What Amazon Can Learn from HP
Last week, as HP slashed prices on its touchpad, consumers went nuts. Best Buys and other retailers sold out in a frenzied rush. As I speculated at the time, the news of this ravenous market for second-tier tablets would probably be of particular interest to Amazon, particularly if it could afford to price its tablet remotely near the $99 price point that so motivated consumers last week. A New York Post source “with knowledge of the plans” now says that that’s exactly what we can expect to see–maybe not quite a $99 tablet (which, after all, is less than an entry-level Kindle), but at least one that’s “hundreds less” than the cheapest iPad, currently priced at $499.
Why is Amazon the leading contender to dominate the second-tier tablet market? Because it’s the one player in the space that can sell tablets at a loss, and still wind up making money hand over fist in the long run. Apple makes the bulk of its revenue, still, from hardware. It definitely turns a profit from iTunes sales, but only the merest fraction when compared to hardware sales, as evidenced dramatically by this chart via BusinessInsider. About 80% or more of its revenue comes from hardware, while a tiny sliver–a few percentage points at most–comes from iTunes. In a recent quarter, over two-thirds of the company’s entire revenue came from iOS device sales alone. Of course, it’s important not to conflate revenue with profits–but Apple’s costs on its most popular items remain well below their sales price. The iPhone gross profit margin was pegged at about 60% last year; that figure’s a bit lower for the iPad 2, but still strong–roughly 25%, per one analyst. Apple, for now at least, is a hardware company.
That’s not true of Amazon, whose hardware mainly exists to push consumers content in its various forms. In fact, analysts suspect that Amazon already sells the Kindle at a loss, according to MarketWatch and the Wall Street Journal. (Market research firm iSuppli tore down the Kindle 3G and estimated the cost of its components as a mere $33 less than its sales price–and that’s before manufacturing, software, licensing, and others costs.) Said Rotman Epps, a Forrester Research analyst, “There is no way manufacturers can get there [to the number-two tablet spot] without subsidizing the cost…. And Amazon is one company that can do that.”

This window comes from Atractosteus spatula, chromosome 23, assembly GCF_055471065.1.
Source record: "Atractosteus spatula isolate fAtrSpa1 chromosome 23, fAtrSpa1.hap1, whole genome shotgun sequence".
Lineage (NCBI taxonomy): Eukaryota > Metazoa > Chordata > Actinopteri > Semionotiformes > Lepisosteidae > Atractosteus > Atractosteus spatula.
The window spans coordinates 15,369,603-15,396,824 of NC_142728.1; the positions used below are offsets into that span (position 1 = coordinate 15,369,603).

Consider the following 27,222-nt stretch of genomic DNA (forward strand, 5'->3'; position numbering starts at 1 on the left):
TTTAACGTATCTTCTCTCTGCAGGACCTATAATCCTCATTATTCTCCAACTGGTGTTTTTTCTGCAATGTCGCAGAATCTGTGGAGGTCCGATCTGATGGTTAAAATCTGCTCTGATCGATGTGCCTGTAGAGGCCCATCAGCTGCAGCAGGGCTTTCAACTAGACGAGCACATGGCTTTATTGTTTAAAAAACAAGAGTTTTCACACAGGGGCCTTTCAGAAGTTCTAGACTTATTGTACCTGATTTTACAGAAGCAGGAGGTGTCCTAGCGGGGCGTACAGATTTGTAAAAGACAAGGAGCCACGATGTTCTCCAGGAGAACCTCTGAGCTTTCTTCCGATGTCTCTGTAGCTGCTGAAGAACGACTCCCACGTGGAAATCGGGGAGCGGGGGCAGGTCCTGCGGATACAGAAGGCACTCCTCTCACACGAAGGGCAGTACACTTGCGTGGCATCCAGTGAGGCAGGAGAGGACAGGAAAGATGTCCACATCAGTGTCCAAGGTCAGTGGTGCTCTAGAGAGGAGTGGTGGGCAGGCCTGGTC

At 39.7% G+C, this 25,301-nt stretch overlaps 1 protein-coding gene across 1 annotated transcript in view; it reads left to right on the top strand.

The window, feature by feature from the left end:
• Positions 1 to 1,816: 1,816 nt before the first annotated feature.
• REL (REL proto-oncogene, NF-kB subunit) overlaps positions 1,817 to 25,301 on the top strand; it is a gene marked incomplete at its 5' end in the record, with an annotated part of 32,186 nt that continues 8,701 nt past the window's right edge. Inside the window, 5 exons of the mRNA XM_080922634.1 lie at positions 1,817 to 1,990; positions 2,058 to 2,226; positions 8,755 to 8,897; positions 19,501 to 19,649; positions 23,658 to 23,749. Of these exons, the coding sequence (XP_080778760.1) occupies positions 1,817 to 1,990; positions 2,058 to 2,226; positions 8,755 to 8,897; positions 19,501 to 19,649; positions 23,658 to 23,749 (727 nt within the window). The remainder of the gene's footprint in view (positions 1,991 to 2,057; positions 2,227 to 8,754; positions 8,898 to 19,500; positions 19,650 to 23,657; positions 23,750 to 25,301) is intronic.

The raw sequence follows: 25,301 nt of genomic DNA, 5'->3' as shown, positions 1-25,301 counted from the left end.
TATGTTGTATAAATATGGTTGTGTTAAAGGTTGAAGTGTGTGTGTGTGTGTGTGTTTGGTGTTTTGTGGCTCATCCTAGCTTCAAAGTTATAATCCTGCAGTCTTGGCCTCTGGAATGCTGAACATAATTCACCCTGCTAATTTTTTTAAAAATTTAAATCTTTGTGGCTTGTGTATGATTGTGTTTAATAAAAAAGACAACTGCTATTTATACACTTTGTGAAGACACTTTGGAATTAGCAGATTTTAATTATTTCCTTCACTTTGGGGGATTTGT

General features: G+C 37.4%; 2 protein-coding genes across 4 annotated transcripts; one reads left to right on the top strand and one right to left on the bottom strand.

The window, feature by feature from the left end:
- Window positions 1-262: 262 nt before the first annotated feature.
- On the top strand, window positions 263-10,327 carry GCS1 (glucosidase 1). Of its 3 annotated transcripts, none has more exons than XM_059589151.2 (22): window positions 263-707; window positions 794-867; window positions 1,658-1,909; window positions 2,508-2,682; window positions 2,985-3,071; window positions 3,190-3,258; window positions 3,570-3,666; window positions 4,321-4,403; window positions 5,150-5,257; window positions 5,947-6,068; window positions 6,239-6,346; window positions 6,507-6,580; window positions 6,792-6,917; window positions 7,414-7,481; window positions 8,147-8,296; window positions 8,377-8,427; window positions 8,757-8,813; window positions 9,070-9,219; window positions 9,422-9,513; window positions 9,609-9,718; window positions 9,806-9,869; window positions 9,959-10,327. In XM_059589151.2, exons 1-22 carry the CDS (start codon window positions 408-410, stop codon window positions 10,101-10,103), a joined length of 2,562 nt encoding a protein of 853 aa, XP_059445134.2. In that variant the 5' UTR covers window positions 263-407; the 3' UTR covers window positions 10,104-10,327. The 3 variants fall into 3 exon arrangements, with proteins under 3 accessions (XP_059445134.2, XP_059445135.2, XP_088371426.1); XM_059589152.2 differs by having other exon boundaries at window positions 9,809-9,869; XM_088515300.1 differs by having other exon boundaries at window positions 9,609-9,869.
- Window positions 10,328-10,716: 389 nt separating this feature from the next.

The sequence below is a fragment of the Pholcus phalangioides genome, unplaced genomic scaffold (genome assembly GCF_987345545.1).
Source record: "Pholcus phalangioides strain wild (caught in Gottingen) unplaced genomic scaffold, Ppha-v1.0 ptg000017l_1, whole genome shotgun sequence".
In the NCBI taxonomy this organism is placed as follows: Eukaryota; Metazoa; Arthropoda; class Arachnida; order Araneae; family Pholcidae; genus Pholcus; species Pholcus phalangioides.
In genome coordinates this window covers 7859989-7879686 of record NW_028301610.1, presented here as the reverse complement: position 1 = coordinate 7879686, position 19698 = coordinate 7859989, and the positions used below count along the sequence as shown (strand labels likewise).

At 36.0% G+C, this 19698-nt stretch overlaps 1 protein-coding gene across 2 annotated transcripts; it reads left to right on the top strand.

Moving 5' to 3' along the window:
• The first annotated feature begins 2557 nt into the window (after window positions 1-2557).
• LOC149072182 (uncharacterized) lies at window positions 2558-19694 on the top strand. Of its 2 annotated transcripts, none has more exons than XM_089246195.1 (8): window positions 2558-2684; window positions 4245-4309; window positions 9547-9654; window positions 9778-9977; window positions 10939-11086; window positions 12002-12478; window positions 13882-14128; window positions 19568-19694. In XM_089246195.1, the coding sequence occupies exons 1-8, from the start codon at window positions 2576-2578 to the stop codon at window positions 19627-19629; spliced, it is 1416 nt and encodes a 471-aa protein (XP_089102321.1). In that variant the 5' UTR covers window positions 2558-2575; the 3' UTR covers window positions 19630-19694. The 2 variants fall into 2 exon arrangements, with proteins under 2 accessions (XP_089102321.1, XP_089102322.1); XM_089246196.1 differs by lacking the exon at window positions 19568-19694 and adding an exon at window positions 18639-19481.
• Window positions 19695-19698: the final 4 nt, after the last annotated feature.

It can do that simply because it has so much content in its store; e-books and music, of course, and it has moved into movie and TV downloads and rentals. It could also drive profits by advertising daily deals and shopping specials on a tablet, observes GigaOm’s Kevin Tofel. Amazon already experiments with subsidizing the Kindle in this way; consumers can currently purchase a “Kindle With Special Offers” for $25 off the price of a regular Kindle.
In theory, if Amazon managed to turn a tablet into an efficient enough media-consumption machine, it could give the things away and still wind up turning a profit. Not that it would. A recent Forrester Research report says, “If Amazon launches a tablet at a sub-$300 price point — assuming it has enough supply to meet demand — we see Amazon selling 3-5 million tablets in Q4 alone.” Other research has suggested that around $350 represents a “sweet spot” for tablet pricing.
How low can Amazon go? How low will it choose to go? And will consumers respond with anything like the ravenous alt-tablet hunger we saw last week? We should find out soon enough–possibly in late September or October, if the Post’s source is to be believed.
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